Change of Perspective

Musings on Writing, Reading, and Life Narratives

Fiction writers and literary critics speak of point of view. Social scientists are more likely to discuss perspective. But both of these terms refer to essentially the same construct: the consciousness behind the perception and narration of experience. Each individual’s point of view is unique, and point of view shapes the stories people tell to themselves and to others about themselves and their relationships with their environment. The same event narrated from two different perspectives will produce two different stories.

A change of perspective can expand our perception and reframe our thinking about our experiences. We can all benefit from an occasional change of perspective.

[Return to MetaPerspective]

Tuesday, August 14, 2007

Audio Review: The Language of Archetypes

Myss, Caroline. The Language of Archetypes

Sounds True, 2006. ISBN 1-591-79-353-X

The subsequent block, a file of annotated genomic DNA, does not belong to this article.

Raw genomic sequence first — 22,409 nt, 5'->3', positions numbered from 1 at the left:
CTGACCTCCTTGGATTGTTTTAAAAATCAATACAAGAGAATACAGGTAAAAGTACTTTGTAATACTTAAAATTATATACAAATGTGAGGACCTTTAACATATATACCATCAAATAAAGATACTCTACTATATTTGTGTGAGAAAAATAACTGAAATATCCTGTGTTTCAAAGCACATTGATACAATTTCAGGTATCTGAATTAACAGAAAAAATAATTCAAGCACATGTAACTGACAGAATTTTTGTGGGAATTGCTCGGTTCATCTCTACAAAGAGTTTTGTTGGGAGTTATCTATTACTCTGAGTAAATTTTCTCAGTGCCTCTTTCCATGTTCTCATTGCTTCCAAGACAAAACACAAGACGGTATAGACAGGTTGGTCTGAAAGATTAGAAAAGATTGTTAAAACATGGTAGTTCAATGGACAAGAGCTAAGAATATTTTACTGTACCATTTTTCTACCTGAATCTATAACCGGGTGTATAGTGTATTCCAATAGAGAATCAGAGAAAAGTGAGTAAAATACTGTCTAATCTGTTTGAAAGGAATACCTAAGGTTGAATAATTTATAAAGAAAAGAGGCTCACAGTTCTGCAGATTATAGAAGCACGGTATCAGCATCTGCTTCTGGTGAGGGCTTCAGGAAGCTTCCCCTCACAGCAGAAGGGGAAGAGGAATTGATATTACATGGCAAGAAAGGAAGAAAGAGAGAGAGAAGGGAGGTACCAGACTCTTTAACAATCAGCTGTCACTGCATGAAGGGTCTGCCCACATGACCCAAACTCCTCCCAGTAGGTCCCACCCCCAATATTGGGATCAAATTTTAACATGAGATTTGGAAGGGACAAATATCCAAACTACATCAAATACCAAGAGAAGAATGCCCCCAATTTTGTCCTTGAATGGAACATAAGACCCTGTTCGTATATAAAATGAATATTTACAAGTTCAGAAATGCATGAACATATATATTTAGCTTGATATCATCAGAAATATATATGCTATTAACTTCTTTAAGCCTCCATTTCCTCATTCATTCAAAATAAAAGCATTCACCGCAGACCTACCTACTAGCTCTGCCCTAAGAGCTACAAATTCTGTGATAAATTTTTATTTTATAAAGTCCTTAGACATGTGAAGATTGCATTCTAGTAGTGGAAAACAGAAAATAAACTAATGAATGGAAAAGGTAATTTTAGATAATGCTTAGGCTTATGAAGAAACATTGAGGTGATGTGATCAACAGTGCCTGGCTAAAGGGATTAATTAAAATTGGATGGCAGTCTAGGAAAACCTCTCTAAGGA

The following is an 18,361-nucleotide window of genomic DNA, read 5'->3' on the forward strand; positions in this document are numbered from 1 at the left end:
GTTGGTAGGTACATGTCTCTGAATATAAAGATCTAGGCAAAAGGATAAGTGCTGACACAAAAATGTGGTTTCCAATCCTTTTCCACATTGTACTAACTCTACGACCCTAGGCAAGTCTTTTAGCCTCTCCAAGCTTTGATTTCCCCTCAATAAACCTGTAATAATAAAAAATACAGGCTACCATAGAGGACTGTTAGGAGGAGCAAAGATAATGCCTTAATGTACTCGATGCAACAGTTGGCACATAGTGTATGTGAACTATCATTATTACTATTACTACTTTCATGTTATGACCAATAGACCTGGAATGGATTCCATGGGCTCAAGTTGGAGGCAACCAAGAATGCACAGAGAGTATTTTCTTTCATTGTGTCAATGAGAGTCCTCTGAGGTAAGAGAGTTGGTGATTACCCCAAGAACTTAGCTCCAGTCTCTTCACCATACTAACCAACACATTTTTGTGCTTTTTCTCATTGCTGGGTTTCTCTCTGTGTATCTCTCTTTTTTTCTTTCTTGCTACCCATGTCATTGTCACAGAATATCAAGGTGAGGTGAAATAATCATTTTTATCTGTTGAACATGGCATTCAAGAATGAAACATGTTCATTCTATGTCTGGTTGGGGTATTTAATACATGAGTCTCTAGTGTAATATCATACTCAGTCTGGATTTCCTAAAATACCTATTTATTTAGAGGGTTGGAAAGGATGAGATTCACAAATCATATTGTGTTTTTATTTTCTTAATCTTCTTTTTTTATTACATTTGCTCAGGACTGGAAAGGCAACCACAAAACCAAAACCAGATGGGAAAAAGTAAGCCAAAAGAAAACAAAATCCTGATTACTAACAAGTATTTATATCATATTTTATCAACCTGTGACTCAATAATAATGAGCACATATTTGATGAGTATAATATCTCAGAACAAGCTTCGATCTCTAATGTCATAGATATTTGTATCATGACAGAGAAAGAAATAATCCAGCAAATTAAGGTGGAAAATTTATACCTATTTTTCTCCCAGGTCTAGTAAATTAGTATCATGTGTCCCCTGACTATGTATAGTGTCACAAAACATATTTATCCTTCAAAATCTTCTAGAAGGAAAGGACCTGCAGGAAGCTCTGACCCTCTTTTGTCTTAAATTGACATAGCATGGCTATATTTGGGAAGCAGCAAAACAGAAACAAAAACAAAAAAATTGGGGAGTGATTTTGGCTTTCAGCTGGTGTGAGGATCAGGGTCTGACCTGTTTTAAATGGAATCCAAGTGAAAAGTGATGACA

Highly Recommended

This is a recording of live presentations of Myss’s training course The Language of Archetypes. Myss has studied the patterns of archetypes that exist in human consciousness and believes that we all have a “sacred support team” of 12 primary archetypes. Everyone has four basic archetypes: Child, Victim, Saboteur, and Prostitute; Myss calls these the Survival Family. Our remaining eight come from other groups that she calls the Feminine and Masculine Families, the Divine Family, the Wisdom Family, the Healer Family, the Creative Family, the Action Family, and the Wild Card Family.

According to Myss, our purpose in life is to identify our individual archetypes and to discover how they interact within us to reveal our divine potential. To do this, we have to learn to think archetypally.

This material complements and amplifies much of Myss’s other work, particularly her 2001 book Sacred Contracts. The benefit of listening to this program in addition to reading the book is that, in front of a live audience, Myss often reveals a quite humorous side that does not often come across in her writing.

© 2007 by Mary Daniels Brown

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